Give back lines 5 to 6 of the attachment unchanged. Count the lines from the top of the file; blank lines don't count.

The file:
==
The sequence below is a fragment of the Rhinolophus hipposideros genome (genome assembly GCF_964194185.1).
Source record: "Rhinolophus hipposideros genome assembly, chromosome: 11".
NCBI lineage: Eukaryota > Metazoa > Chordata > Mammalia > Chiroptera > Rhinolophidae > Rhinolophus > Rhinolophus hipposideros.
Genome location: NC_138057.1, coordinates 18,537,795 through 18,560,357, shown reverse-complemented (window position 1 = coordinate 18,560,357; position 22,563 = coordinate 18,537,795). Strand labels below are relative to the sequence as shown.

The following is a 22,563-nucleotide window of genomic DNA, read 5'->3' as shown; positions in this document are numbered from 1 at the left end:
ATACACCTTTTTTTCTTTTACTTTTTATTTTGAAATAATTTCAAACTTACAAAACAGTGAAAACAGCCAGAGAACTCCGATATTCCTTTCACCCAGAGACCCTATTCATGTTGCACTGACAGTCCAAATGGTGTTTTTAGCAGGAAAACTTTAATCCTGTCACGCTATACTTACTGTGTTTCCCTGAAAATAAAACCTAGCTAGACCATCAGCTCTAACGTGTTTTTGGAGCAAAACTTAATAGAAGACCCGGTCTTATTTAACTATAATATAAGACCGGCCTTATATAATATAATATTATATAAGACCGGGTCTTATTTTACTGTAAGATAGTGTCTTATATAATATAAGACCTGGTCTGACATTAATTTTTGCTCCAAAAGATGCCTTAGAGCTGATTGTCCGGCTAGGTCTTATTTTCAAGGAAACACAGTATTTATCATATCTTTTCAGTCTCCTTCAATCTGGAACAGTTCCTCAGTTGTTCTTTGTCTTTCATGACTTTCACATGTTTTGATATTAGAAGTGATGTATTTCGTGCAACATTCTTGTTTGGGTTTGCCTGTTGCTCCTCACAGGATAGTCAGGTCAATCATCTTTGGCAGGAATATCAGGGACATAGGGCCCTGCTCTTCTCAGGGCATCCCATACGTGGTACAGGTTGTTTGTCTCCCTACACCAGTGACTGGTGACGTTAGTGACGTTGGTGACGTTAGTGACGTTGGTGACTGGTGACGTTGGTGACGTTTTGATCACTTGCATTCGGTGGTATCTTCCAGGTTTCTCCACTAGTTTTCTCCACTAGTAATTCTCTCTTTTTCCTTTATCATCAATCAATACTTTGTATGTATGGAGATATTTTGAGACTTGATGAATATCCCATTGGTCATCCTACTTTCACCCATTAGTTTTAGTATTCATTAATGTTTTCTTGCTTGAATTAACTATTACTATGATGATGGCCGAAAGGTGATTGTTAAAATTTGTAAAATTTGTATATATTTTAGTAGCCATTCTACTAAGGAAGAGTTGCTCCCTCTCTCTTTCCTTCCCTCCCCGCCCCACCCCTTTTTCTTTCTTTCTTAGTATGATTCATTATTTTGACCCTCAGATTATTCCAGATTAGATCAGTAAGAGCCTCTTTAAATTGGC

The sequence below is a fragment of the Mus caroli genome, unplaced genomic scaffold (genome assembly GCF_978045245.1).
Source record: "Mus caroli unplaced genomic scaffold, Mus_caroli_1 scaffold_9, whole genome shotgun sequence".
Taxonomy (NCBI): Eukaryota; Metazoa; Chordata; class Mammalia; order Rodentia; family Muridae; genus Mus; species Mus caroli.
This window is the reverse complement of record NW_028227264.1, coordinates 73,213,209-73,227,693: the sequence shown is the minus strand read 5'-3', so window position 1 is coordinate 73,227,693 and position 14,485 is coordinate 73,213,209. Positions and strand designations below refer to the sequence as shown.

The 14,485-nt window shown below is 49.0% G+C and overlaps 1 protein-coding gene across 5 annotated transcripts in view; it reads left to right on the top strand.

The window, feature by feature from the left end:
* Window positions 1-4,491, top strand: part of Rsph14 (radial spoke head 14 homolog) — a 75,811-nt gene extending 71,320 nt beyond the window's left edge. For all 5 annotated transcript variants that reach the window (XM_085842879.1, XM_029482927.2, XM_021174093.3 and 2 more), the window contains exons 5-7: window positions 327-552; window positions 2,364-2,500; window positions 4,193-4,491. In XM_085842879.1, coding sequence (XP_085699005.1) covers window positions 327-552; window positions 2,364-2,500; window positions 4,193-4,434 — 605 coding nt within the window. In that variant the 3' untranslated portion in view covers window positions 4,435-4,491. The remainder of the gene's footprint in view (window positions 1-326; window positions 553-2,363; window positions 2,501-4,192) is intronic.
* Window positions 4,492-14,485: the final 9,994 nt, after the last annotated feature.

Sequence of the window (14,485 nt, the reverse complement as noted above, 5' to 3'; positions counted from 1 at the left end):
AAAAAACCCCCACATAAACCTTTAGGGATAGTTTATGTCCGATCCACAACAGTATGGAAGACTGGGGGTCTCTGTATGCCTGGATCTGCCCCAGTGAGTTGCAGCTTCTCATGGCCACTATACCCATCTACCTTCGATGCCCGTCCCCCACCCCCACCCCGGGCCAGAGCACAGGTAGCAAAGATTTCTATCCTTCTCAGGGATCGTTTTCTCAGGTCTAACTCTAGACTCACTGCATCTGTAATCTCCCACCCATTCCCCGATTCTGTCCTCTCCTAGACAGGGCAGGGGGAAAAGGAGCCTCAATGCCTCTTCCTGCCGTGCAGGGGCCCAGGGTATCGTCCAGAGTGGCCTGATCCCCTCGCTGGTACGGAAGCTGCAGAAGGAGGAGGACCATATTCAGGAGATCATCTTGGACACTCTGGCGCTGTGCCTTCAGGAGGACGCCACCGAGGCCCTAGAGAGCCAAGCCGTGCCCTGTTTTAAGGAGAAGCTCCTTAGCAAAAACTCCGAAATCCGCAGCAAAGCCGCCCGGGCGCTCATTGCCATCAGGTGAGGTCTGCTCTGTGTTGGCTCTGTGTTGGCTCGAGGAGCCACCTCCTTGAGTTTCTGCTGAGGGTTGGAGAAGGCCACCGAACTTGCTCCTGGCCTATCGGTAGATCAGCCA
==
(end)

The following is a 22,563-nucleotide window of genomic DNA, read 5'->3' as shown; positions in this document are numbered from 1 at the left end:
ATACACCTTTTTTTCTTTTACTTTTTATTTTGAAATAATTTCAAACTTACAAAACAGTGAAAACAGCCAGAGAACTCCGATATTCCTTTCACCCAGAGACCCTATTCATGTTGCACTGACAGTCCAAATGGTGTTTTTAGCAGGAAAACTTTAATCCTGTCACGCTATACTTACTGTGTTTCCCTGAAAATAAAACCTAGCTAGACCATCAGCTCTAACGTGTTTTTGGAGCAAAACTTAATAGAAGACCCGGTCTTATTTAACTATAATATAAGACCGGCCTTATATAATATAATATTATATAAGACCGGGTCTTATTTTACTGTAAGATAGTGTCTTATATAATATAAGACCTGGTCTGACATTAATTTTTGCTCCAAAAGATGCCTTAGAGCTGATTGTCCGGCTAGGTCTTATTTTCAAGGAAACACAGTATTTATCATATCTTTTCAGTCTCCTTCAATCTGGAACAGTTCCTCAGTTGTTCTTTGTCTTTCATGACTTTCACATGTTTTGATATTAGAAGTGATGTATTTCGTGCAACATTCTTGTTTGGGTTTGCCTGTTGCTCCTCACAGGATAGTCAGGTCAATCATCTTTGGCAGGAATATCAGGGACATAGGGCCCTGCTCTTCTCAGGGCATCCCATACGTGGTACAGGTTGTTTGTCTCCCTACACCAGTGACTGGTGACGTTAGTGACGTTGGTGACGTTAGTGACGTTGGTGACTGGTGACGTTGGTGACGTTTTGATCACTTGCATTCGGTGGTATCTTCCAGGTTTCTCCACTAGTTTTCTCCACTAGTAATTCTCTCTTTTTCCTTTATCATCAATCAATACTTTGTATGTATGGAGATATTTTGAGACTTGATGAATATCCCATTGGTCATCCTACTTTCACCCATTAGTTTTAGTATTCATTAATGTTTTCTTGCTTGAATTAACTATTACTATGATGATGGCCGAAAGGTGATTGTTAAAATTTGTAAAATTTGTATATATTTTAGTAGCCATTCTACTAAGGAAGAGTTGCTCCCTCTCTCTTTCCTTCCCTCCCCGCCCCACCCCTTTTTCTTTCTTTCTTAGTATGATTCATTATTTTGACCCTCAGATTATTCCAGATTAGATCAGTAAGAGCCTCTTTAAATTGGC